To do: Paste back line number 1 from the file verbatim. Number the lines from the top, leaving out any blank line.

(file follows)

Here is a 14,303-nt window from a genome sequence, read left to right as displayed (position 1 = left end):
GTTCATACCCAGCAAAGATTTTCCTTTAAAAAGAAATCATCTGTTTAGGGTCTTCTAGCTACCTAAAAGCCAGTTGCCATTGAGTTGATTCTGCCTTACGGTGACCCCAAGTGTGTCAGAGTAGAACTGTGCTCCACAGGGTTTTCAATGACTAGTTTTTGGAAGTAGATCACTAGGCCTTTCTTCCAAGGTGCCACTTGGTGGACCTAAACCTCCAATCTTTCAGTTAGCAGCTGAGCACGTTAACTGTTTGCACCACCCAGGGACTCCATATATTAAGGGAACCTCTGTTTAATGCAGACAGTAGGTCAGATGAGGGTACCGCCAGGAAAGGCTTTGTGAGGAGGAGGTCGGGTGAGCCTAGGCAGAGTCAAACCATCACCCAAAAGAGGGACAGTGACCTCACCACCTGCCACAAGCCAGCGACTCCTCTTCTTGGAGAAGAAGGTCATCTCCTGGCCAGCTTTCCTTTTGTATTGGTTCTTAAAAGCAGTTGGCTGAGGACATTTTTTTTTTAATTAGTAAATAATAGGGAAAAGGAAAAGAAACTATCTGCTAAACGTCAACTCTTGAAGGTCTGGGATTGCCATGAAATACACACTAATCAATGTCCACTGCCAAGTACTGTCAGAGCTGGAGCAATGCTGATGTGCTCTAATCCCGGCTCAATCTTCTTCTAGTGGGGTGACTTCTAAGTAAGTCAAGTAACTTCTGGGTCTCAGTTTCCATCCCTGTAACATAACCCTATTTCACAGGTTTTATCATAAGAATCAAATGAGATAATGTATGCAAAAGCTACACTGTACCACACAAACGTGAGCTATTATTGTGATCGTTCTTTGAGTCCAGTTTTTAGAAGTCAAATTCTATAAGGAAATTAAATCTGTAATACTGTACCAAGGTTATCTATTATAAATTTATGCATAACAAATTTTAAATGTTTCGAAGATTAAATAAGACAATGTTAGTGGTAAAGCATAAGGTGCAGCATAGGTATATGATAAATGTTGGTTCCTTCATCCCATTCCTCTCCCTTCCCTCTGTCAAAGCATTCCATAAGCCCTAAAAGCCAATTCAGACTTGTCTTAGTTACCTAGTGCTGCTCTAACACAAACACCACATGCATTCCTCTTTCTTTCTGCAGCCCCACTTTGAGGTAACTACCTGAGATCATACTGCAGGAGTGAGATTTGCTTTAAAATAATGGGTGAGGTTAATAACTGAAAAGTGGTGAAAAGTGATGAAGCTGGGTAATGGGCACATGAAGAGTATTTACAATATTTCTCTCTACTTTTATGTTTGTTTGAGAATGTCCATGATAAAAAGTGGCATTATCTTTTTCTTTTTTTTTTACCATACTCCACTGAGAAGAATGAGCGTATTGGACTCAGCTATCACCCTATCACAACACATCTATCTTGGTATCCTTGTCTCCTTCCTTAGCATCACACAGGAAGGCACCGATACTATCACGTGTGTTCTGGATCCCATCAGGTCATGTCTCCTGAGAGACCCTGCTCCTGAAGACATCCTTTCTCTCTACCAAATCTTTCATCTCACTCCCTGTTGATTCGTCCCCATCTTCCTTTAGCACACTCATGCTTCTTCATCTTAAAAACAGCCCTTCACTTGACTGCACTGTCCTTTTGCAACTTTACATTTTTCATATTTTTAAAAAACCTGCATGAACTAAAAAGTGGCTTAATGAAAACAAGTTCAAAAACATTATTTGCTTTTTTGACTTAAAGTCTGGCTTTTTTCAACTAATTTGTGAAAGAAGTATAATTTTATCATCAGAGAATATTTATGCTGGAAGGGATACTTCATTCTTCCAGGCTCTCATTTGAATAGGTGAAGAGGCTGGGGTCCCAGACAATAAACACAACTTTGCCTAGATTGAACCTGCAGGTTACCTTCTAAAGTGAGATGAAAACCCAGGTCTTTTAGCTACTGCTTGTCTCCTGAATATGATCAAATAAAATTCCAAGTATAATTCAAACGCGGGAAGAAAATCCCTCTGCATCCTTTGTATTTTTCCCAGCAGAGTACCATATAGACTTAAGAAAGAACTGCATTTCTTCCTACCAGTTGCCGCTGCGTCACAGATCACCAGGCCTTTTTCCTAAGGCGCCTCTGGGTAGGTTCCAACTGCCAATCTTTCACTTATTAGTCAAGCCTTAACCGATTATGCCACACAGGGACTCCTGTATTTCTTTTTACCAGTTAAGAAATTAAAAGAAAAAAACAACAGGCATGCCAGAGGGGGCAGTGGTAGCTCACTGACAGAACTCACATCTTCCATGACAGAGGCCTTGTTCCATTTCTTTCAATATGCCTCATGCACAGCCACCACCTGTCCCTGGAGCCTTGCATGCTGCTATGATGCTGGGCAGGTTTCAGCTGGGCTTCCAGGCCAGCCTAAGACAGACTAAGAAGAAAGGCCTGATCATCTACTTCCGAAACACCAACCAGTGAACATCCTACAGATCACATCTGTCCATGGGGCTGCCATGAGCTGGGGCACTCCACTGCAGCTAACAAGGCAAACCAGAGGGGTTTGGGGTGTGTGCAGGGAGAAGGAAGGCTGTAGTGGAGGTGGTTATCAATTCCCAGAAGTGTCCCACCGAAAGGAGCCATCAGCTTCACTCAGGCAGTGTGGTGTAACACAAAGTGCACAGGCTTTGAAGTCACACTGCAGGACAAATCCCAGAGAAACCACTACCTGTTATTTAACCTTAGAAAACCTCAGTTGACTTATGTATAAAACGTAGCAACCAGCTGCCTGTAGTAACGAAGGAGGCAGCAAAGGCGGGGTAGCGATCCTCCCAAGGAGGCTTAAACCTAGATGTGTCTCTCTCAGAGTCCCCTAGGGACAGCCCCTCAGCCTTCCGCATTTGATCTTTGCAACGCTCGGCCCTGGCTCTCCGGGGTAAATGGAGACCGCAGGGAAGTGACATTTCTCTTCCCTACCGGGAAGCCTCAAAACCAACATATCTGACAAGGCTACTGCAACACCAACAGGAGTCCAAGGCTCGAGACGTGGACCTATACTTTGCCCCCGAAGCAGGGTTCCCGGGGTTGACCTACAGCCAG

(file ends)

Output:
Here is a 14,303-nt window from a genome sequence, read left to right as displayed (position 1 = left end):